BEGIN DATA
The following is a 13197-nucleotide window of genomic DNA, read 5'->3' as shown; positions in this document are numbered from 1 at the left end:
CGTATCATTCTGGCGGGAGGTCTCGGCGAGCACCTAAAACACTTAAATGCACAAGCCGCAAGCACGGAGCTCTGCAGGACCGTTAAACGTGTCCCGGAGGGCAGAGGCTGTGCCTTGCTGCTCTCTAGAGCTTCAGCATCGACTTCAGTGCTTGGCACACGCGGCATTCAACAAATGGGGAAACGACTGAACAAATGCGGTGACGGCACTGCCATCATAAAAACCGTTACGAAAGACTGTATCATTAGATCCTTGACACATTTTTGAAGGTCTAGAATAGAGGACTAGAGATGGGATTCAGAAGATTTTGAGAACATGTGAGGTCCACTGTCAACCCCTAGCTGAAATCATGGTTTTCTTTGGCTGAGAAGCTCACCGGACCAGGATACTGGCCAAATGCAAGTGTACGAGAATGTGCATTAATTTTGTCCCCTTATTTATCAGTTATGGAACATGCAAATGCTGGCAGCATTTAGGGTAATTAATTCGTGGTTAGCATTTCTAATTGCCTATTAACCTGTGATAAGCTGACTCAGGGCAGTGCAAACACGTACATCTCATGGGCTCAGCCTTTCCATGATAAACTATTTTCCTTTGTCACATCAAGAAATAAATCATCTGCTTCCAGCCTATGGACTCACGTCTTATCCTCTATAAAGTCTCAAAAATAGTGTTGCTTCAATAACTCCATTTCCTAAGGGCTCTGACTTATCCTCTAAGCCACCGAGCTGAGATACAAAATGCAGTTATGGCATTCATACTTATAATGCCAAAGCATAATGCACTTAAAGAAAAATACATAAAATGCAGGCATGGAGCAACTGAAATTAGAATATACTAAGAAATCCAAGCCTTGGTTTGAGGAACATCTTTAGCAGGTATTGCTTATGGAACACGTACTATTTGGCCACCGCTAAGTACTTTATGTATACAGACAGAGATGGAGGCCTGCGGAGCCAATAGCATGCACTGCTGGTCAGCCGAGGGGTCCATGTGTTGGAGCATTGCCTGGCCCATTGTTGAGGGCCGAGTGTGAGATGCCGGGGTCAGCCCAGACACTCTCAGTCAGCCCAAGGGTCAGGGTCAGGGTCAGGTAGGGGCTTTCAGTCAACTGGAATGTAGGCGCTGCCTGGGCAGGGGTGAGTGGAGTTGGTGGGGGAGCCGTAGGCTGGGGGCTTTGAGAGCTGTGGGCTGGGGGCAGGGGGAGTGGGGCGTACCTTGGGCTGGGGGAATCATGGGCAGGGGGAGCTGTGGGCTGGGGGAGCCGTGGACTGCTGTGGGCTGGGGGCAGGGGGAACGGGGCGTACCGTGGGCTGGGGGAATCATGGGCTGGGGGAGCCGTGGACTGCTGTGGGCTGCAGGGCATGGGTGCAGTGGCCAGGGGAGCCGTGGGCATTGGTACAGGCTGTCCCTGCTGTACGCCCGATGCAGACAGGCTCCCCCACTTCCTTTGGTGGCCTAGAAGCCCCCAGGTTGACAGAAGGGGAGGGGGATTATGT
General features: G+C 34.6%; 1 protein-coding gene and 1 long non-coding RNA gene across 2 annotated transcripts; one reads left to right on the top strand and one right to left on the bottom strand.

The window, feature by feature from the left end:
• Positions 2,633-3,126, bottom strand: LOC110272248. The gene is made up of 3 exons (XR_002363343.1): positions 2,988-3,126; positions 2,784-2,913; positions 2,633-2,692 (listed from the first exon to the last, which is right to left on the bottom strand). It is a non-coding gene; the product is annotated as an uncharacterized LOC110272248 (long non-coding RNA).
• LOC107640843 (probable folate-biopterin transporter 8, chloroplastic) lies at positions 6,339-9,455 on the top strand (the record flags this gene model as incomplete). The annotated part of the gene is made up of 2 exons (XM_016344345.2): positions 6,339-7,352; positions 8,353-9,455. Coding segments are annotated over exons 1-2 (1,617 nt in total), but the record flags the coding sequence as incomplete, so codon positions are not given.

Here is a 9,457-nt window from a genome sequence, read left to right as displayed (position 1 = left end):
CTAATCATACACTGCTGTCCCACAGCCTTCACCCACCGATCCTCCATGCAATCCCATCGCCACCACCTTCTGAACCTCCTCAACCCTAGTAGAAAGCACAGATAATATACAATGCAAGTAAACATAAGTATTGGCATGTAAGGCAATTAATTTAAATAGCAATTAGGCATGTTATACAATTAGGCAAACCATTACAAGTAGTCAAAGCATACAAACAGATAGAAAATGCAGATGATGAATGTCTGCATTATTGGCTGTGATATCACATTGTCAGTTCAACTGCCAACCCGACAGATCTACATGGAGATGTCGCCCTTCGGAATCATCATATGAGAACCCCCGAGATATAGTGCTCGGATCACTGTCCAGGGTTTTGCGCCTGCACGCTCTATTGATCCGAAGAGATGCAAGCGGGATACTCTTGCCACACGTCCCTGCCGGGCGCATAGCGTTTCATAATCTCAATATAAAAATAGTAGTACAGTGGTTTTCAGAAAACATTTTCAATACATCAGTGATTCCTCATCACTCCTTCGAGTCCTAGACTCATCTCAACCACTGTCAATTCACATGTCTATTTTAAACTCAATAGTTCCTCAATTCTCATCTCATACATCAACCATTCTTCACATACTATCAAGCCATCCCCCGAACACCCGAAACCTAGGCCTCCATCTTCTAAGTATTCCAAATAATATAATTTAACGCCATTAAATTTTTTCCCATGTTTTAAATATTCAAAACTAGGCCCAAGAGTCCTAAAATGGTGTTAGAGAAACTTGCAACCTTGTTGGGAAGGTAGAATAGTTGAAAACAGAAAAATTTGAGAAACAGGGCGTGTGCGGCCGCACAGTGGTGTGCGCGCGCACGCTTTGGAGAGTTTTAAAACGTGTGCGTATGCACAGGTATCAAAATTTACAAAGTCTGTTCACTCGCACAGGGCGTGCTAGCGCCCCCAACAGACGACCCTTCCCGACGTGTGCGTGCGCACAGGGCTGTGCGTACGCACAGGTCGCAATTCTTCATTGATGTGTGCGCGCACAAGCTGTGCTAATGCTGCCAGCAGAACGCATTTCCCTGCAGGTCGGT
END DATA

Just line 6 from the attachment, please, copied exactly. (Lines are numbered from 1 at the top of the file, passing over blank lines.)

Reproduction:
• LOC107640843 (probable folate-biopterin transporter 8, chloroplastic) lies at positions 6,339-9,455 on the top strand (the record flags this gene model as incomplete). The annotated part of the gene is made up of 2 exons (XM_016344345.2): positions 6,339-7,352; positions 8,353-9,455. Coding segments are annotated over exons 1-2 (1,617 nt in total), but the record flags the coding sequence as incomplete, so codon positions are not given.